With Black Flag a rum-swigging success story, the question on Ubisoft’s collective lips must have been: “What do we do after the drunken sailor?” It was never going to be easy to follow in Edward Kenway’s slightly wavering Assassin footsteps but as you squint up at an eagle circling the spires of Notre Dame and take in the bustling chaos of French Revolution Paris, you’ll quickly realise that - despite enjoying your Caribbean holiday - you’re home now. Assassin’s Creed Unity manages to not only deliver an astonishingly beautiful recreation of Paris, but an open world sandbox so dense and rich you feel like there isn’t enough time to see everything on offer. Proper assassinations step back into the limelight, free-running takes on new levels of slick rooftop traversal and (despite some less attractive ‘Creed hallmarks making an unwelcome return) Unity’s visuals feel genuinely new-gen.
Unity is the tale of Arno Dorian. Without spoiling too much, he’s on a quest for some serious vengeance and finds himself quickly popping on a hood and hidden blade and becoming embroiled in the Brotherhood of Assassins just as Paris decides to overthrow the monarchy. Handy. Refreshingly, unlike AC3’s determination to hit every location on the American Revolution tourist map, Arno’s journey is distinctly more character-focused. Expertly woven into the narrative, the Revolution itself is a clever story tool as the Assassins and Templars wrestle for control in a tumultuous political environment. If that doesn’t sound cool enough, there are severed heads on sticks too.
The fact that Arno is a likeable soul with a sense of humour and a sharp tongue made the 50-or-so hours I spent with him a pleasantly enjoyable experience. Add in the ‘fiery Templar’ Elise and, despite her continent-crossing accent (seriously, is she English, American, Australian? It's bizarre), you’ve got some characters worth caring about. As a big fan of Ezio Auditore, I find this young Assassin pleasantly reminiscent of the charms of the Renaissance Master himself, and followers of Edward Kenway's rogue-like personality should be suitably charmed too.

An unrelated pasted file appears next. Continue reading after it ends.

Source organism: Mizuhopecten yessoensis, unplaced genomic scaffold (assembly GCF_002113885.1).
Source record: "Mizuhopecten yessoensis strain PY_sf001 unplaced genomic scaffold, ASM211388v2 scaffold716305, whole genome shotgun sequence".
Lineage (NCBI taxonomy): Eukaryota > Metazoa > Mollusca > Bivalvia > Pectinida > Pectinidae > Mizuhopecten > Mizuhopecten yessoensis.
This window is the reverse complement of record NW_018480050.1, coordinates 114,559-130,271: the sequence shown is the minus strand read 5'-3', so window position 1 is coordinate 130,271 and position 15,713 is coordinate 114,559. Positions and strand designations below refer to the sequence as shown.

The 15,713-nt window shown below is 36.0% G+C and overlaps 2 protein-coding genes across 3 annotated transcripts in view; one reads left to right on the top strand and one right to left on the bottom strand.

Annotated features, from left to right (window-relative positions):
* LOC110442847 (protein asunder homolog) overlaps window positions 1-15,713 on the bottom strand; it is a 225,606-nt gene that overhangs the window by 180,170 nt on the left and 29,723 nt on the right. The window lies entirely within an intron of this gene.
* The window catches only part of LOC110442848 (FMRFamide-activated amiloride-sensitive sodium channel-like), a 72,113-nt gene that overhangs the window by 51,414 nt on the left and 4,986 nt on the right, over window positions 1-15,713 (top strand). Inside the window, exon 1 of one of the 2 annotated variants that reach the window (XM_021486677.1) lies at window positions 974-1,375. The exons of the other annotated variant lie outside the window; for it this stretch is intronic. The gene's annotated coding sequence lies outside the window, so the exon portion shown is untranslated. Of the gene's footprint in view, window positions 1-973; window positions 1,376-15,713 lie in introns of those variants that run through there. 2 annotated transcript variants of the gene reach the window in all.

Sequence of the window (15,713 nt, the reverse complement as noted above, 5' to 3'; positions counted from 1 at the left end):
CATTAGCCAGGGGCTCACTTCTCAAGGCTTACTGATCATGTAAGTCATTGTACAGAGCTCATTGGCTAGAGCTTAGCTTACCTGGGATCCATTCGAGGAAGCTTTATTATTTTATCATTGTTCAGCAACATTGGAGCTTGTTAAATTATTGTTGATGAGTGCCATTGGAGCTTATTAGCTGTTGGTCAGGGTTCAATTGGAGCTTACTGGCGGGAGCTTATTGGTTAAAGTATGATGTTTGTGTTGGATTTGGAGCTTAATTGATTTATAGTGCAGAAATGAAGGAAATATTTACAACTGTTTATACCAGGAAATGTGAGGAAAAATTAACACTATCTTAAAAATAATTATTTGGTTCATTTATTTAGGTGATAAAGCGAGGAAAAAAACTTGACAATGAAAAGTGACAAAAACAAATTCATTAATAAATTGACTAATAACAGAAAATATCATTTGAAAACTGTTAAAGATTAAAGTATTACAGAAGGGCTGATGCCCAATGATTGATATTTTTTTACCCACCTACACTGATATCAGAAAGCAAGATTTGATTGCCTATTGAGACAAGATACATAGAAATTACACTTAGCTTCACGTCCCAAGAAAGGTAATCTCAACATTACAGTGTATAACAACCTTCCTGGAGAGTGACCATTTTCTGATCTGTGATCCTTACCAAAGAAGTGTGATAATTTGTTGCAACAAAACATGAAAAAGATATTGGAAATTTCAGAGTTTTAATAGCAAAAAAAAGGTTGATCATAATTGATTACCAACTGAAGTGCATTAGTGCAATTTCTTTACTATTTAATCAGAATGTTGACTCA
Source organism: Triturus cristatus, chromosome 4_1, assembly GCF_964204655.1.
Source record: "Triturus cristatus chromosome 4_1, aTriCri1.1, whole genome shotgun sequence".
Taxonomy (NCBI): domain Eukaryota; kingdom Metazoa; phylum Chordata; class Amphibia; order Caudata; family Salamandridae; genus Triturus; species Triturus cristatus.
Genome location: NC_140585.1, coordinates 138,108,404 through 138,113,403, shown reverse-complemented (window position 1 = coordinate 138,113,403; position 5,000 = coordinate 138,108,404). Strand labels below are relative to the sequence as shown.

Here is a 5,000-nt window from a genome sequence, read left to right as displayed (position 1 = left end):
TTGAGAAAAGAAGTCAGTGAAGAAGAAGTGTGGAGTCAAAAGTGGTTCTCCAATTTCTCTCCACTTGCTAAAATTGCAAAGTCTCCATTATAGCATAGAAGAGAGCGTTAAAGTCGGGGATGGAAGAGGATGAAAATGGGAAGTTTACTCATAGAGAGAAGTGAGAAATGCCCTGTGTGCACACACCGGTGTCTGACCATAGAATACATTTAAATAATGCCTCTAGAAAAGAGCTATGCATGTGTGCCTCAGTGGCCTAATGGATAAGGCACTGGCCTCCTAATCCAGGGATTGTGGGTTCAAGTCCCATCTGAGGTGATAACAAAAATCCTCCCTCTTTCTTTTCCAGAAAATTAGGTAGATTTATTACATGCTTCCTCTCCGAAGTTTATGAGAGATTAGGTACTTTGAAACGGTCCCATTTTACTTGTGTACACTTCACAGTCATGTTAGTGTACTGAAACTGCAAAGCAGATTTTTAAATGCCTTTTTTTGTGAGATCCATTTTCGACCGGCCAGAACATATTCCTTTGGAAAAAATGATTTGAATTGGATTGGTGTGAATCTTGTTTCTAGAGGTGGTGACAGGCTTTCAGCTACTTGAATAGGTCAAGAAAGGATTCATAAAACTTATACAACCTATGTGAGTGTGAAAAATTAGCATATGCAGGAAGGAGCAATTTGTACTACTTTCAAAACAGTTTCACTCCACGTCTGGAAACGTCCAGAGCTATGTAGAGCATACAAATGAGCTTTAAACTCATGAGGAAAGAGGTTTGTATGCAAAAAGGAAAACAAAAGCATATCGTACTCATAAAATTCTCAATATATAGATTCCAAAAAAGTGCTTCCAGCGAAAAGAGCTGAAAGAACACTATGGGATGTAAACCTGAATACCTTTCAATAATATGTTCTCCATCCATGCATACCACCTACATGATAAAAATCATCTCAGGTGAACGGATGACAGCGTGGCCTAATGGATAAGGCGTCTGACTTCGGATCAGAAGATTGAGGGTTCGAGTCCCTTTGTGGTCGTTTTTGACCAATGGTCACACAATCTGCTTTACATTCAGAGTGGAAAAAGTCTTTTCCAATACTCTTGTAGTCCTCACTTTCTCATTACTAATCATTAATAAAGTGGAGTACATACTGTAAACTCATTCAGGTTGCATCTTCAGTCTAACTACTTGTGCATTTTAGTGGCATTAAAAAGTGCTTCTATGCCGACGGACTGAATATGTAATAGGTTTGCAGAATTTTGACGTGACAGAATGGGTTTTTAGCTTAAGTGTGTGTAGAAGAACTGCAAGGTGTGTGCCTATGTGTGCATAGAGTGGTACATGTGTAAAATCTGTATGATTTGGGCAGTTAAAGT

Paris is enormous, beautiful and positively dripping with atmosphere... and blood, from the newly hewn victims of the ‘National Razor’. Ditching old-gen tech means thousands of non-player characters wander the streets waving flags, burning effigies, frequenting markets and going about their daily business. As Arno careers through the newly introduced interiors of buildings to escape inevitable pursuers (who don’t like his habit of stabbing their bosses), the inhabitants scream and dive out of the way. The level of detail, as you find your way inside buildings such as Notre Dame, are an atmospheric joy as dust billows under your feet and shafts of sunlight fill the halls of the sparkling homes of the French aristocracy. Impressive contrast lighting means the game takes a second for Arno’s eagle eyes to adjust as you plunge out of an open window to make an escape, meaning you never quite know what’s going to be on the other side.